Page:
In Europe, the registration of firearms appears to be an artifact created after World War I. In Germany, the registration of firearms was installed after 1919 as part of the requirement of the Treaty of Versailles. England had no registration of firearms until the 1920 Firearms Act. Italy installed registration of firearms under Mussolini with the 1931 Public Safety Act. France installed general firearms registration from 1935 to 1939.
Most of these measures were touted as public safety measures.
In the case of England, research done by Joyce Lee Malcomb (US) and Chief Inspector Colin Greenwood (at Cambridge) showed fear of an armed population drove the legislation. The crime rate, at the time, was extraordinarily low. The purpose of the registration was to allow the government, in times of doubt, to disarm its perceived enemies and arm its perceived friends. From Guns and Violence, the English Experience, page 162:
Second, the Firearms Act of 1920, which took away the traditional right of individuals to be armed, was not passed to reduce or prevent armed crime or gun accidents. It was passed because the government was afraid of rebellion and keen to control access to guns.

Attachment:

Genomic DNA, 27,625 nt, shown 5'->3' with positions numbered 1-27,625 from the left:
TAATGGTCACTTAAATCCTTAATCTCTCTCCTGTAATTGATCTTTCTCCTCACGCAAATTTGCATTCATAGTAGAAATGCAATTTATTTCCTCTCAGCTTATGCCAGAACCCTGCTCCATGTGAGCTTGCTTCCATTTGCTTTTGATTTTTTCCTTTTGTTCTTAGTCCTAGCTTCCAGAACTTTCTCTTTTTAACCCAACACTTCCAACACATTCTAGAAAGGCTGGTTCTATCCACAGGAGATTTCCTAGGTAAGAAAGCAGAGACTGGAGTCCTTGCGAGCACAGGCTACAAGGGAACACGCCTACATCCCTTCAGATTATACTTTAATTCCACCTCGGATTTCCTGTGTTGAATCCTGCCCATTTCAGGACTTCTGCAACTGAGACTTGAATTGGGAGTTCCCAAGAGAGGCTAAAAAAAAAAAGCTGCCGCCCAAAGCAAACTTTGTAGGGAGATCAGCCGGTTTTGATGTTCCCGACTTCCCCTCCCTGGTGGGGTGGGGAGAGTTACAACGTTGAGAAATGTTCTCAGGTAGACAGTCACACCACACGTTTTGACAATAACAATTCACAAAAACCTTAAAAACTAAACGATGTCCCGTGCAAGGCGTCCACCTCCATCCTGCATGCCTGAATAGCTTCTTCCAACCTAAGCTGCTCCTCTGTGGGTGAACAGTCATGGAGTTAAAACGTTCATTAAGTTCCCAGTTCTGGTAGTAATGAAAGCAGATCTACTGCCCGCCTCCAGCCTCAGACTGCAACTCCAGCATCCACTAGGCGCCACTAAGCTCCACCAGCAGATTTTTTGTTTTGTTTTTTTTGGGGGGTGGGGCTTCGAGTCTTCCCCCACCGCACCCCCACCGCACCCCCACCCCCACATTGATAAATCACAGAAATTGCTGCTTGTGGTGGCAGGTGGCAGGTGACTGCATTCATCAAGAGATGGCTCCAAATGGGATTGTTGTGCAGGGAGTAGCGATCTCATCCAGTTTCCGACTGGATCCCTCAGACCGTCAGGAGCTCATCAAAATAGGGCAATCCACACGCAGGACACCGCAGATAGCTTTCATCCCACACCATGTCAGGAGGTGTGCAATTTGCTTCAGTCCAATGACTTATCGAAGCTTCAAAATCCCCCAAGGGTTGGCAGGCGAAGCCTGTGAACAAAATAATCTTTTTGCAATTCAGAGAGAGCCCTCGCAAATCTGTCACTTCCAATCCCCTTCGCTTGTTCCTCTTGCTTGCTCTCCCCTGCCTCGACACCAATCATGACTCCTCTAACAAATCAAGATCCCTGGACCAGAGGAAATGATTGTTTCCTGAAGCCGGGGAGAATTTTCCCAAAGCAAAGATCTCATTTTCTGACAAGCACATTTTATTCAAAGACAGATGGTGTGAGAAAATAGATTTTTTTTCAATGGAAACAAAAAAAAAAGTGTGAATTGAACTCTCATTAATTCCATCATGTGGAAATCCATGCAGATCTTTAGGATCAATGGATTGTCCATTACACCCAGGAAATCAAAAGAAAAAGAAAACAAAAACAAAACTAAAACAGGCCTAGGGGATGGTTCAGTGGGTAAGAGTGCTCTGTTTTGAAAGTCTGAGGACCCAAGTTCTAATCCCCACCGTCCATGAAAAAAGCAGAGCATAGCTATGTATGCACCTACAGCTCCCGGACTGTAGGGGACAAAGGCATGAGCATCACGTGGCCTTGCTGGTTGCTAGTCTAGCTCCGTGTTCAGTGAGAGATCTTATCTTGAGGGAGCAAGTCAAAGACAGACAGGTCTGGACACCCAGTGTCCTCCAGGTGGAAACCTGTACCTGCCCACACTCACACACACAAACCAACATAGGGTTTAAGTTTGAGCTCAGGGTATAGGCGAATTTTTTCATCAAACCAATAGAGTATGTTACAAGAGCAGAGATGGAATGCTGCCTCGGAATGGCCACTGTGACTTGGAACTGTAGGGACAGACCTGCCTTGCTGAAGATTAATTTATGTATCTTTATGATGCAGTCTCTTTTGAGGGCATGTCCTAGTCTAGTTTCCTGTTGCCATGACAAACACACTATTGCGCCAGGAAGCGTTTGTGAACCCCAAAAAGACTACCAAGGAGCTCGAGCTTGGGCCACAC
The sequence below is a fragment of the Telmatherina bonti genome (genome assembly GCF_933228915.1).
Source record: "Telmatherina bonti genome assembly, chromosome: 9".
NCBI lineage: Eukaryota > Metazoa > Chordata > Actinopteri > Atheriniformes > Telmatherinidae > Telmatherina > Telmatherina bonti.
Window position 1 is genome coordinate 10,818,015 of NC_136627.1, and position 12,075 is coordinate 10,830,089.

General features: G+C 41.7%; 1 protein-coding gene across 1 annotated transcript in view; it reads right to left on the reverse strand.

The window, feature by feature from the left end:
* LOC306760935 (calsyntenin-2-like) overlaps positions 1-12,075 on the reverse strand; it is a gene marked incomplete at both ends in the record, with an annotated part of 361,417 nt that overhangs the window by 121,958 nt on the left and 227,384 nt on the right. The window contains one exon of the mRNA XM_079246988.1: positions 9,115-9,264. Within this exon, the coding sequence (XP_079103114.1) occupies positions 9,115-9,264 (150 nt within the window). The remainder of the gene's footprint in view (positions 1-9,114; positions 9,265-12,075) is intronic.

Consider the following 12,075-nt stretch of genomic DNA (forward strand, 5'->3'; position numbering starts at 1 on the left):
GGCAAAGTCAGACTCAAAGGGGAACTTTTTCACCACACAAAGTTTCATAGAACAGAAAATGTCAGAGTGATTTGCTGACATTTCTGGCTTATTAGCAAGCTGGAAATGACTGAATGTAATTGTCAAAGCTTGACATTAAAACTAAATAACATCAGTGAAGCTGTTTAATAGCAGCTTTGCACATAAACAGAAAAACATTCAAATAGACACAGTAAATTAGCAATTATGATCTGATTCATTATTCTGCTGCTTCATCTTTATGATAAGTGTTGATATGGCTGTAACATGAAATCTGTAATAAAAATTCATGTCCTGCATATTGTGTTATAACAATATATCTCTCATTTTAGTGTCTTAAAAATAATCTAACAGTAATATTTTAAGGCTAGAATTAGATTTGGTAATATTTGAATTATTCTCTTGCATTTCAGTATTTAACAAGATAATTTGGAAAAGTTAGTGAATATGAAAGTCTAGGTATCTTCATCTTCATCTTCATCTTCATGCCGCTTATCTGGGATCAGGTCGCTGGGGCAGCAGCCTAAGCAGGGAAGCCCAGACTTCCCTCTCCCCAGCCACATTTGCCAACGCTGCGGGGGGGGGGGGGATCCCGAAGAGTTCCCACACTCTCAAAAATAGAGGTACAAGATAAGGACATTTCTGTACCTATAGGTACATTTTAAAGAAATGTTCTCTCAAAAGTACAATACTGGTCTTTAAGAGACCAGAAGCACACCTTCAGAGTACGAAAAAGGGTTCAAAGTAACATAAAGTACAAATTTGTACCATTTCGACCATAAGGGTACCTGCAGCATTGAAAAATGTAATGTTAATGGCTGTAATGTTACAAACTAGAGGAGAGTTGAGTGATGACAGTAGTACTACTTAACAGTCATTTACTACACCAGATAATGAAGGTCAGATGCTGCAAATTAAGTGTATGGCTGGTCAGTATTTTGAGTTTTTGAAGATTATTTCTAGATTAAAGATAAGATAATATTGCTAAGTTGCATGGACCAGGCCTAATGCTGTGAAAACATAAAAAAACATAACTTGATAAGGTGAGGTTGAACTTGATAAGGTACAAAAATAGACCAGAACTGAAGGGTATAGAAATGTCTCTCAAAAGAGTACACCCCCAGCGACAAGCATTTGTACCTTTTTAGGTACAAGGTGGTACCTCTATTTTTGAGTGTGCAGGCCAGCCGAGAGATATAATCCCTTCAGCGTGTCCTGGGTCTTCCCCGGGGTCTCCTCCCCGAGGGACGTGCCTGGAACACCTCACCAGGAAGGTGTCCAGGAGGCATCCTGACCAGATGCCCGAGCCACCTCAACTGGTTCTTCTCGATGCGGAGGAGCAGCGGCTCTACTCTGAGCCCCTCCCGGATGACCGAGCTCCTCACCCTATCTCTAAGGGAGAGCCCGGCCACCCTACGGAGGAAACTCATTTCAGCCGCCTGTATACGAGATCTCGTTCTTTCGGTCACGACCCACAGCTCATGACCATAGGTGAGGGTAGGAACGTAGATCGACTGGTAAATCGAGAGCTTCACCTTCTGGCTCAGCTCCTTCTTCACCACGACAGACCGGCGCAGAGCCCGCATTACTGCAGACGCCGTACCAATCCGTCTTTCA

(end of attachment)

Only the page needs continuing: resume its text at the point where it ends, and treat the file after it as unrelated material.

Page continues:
Chief Inspector Colin Greenwood found the same result.
World War I caused immense turmoil in Europe. Along with many other problems, it may be rightly blamed for the rise of gun registration there.
Before the use of serial numbers, disarming of the population had to rely on brute force and physical searches for weapons.
In England, before the English Bill of Rights, in 1660, by the dubious method of royal proclamation, gunsmiths were once required to keep lists of people they sold firearms to.
Such lists were not the registration of firearms because they did not tie a particular gun to a particular individual. The adoption of the English Bill of Rights in 1689 was partly in response to this sort of action.